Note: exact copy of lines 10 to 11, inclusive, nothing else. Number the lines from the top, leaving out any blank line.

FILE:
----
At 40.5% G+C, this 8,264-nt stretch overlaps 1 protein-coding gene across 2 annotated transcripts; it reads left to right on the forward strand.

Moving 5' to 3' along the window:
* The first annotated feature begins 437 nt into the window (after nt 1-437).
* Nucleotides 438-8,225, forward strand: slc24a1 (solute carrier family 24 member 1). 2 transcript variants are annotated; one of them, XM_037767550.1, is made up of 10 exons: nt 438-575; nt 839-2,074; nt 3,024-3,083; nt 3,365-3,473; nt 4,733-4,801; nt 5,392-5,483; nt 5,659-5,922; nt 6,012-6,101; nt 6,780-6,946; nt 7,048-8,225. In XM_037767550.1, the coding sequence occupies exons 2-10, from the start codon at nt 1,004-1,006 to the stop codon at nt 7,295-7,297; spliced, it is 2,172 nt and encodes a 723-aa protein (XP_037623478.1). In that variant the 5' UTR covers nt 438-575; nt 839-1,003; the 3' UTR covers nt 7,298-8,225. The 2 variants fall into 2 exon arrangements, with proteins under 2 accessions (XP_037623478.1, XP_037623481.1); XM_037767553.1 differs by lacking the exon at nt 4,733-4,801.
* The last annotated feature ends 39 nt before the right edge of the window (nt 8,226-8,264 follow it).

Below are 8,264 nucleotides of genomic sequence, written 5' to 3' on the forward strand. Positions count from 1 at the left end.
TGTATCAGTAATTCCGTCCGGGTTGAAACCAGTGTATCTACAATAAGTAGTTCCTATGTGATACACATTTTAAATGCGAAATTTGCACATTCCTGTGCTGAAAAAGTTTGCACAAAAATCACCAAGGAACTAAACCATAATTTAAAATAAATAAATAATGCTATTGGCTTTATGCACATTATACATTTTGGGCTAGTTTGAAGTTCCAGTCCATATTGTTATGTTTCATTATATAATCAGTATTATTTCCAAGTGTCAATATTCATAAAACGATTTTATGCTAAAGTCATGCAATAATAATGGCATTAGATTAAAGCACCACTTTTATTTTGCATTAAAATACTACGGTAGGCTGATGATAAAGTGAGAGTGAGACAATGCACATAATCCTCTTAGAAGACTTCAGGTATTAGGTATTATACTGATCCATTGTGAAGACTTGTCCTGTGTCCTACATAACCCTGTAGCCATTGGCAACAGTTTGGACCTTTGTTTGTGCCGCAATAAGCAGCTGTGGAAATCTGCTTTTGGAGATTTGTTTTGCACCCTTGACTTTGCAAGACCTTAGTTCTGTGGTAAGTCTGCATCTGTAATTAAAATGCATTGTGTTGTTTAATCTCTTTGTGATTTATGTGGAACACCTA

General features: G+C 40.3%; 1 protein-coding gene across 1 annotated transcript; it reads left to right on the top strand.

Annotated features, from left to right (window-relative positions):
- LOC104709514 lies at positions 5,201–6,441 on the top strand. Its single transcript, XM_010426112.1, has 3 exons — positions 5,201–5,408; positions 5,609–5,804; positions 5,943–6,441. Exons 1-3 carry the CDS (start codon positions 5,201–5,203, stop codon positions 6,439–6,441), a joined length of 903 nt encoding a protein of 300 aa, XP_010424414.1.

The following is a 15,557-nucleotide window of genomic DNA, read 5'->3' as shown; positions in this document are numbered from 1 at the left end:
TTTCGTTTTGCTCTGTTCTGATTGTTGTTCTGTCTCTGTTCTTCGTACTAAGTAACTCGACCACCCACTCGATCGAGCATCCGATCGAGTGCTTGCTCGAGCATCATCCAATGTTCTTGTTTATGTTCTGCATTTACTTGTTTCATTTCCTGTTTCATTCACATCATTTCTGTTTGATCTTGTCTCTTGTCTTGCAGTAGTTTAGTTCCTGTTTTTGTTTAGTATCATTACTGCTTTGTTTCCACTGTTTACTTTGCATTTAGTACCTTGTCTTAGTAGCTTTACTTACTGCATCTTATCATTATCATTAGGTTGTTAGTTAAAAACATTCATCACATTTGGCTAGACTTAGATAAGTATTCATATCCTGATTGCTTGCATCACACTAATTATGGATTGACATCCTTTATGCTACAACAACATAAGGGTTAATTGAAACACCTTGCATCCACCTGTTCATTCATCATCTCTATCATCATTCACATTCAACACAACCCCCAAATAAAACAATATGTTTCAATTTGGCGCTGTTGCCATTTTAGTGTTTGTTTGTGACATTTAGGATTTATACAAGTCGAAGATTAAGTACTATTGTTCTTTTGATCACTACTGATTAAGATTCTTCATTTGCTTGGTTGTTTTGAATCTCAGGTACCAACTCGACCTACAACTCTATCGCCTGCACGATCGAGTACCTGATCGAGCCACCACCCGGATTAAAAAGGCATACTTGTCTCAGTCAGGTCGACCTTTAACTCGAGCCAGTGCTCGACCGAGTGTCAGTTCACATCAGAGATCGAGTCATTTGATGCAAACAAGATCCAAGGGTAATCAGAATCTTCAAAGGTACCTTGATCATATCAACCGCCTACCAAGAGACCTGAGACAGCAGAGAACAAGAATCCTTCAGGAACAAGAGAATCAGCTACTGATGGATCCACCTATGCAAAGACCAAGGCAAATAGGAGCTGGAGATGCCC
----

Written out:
- LOC104709514 lies at positions 5,201–6,441 on the top strand. Its single transcript, XM_010426112.1, has 3 exons — positions 5,201–5,408; positions 5,609–5,804; positions 5,943–6,441. Exons 1-3 carry the CDS (start codon positions 5,201–5,203, stop codon positions 6,439–6,441), a joined length of 903 nt encoding a protein of 300 aa, XP_010424414.1.

The following is a 15,557-nucleotide window of genomic DNA, read 5'->3' as shown; positions in this document are numbered from 1 at the left end: